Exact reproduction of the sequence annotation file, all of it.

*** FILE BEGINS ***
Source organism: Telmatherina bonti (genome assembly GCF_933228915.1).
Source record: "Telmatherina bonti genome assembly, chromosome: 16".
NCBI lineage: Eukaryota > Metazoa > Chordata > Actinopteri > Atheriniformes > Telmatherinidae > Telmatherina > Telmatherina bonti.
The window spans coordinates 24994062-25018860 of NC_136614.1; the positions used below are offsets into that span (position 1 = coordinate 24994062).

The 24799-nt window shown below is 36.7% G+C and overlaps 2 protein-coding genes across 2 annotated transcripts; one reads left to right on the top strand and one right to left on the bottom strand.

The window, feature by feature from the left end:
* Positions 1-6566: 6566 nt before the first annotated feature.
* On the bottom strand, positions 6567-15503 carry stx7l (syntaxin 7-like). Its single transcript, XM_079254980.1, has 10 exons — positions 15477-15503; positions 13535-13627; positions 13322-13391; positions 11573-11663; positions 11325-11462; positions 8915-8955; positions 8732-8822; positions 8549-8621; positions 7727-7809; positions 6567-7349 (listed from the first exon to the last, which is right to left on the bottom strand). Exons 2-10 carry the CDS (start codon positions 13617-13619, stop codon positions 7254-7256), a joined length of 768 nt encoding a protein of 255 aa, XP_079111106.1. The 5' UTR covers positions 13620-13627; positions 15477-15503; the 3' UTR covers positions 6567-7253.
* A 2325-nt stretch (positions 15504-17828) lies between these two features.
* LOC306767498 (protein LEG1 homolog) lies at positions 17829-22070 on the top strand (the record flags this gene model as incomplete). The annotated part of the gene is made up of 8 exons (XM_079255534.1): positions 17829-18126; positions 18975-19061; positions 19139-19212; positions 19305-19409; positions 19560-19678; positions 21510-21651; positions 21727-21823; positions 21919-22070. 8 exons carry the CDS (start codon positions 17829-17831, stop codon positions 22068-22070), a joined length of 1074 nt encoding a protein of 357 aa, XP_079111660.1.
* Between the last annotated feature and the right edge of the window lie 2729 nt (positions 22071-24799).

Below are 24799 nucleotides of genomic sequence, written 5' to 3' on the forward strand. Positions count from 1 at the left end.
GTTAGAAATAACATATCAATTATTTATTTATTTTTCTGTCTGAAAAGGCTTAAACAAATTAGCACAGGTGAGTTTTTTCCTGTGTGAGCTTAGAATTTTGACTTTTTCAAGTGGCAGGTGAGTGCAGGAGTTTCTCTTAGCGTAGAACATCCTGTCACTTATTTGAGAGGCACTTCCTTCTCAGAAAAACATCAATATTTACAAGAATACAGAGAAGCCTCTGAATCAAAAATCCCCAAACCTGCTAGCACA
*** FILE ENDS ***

Source organism: Telmatherina bonti (genome assembly GCF_933228915.1).
Source record: "Telmatherina bonti genome assembly, chromosome: 16".
NCBI lineage: Eukaryota > Metazoa > Chordata > Actinopteri > Atheriniformes > Telmatherinidae > Telmatherina > Telmatherina bonti.
The window spans coordinates 24994062-25018860 of NC_136614.1; the positions used below are offsets into that span (position 1 = coordinate 24994062).

The 24799-nt window shown below is 36.7% G+C and overlaps 2 protein-coding genes across 2 annotated transcripts; one reads left to right on the top strand and one right to left on the bottom strand.

The window, feature by feature from the left end:
* Positions 1-6566: 6566 nt before the first annotated feature.
* On the bottom strand, positions 6567-15503 carry stx7l (syntaxin 7-like). Its single transcript, XM_079254980.1, has 10 exons — positions 15477-15503; positions 13535-13627; positions 13322-13391; positions 11573-11663; positions 11325-11462; positions 8915-8955; positions 8732-8822; positions 8549-8621; positions 7727-7809; positions 6567-7349 (listed from the first exon to the last, which is right to left on the bottom strand). Exons 2-10 carry the CDS (start codon positions 13617-13619, stop codon positions 7254-7256), a joined length of 768 nt encoding a protein of 255 aa, XP_079111106.1. The 5' UTR covers positions 13620-13627; positions 15477-15503; the 3' UTR covers positions 6567-7253.
* A 2325-nt stretch (positions 15504-17828) lies between these two features.
* LOC306767498 (protein LEG1 homolog) lies at positions 17829-22070 on the top strand (the record flags this gene model as incomplete). The annotated part of the gene is made up of 8 exons (XM_079255534.1): positions 17829-18126; positions 18975-19061; positions 19139-19212; positions 19305-19409; positions 19560-19678; positions 21510-21651; positions 21727-21823; positions 21919-22070. 8 exons carry the CDS (start codon positions 17829-17831, stop codon positions 22068-22070), a joined length of 1074 nt encoding a protein of 357 aa, XP_079111660.1.
* Between the last annotated feature and the right edge of the window lie 2729 nt (positions 22071-24799).

Below are 24799 nucleotides of genomic sequence, written 5' to 3' on the forward strand. Positions count from 1 at the left end.
GTTAGAAATAACATATCAATTATTTATTTATTTTTCTGTCTGAAAAGGCTTAAACAAATTAGCACAGGTGAGTTTTTTCCTGTGTGAGCTTAGAATTTTGACTTTTTCAAGTGGCAGGTGAGTGCAGGAGTTTCTCTTAGCGTAGAACATCCTGTCACTTATTTGAGAGGCACTTCCTTCTCAGAAAAACATCAATATTTACAAGAATACAGAGAAGCCTCTGAATCAAAAATCCCCAAACCTGCTAGCACA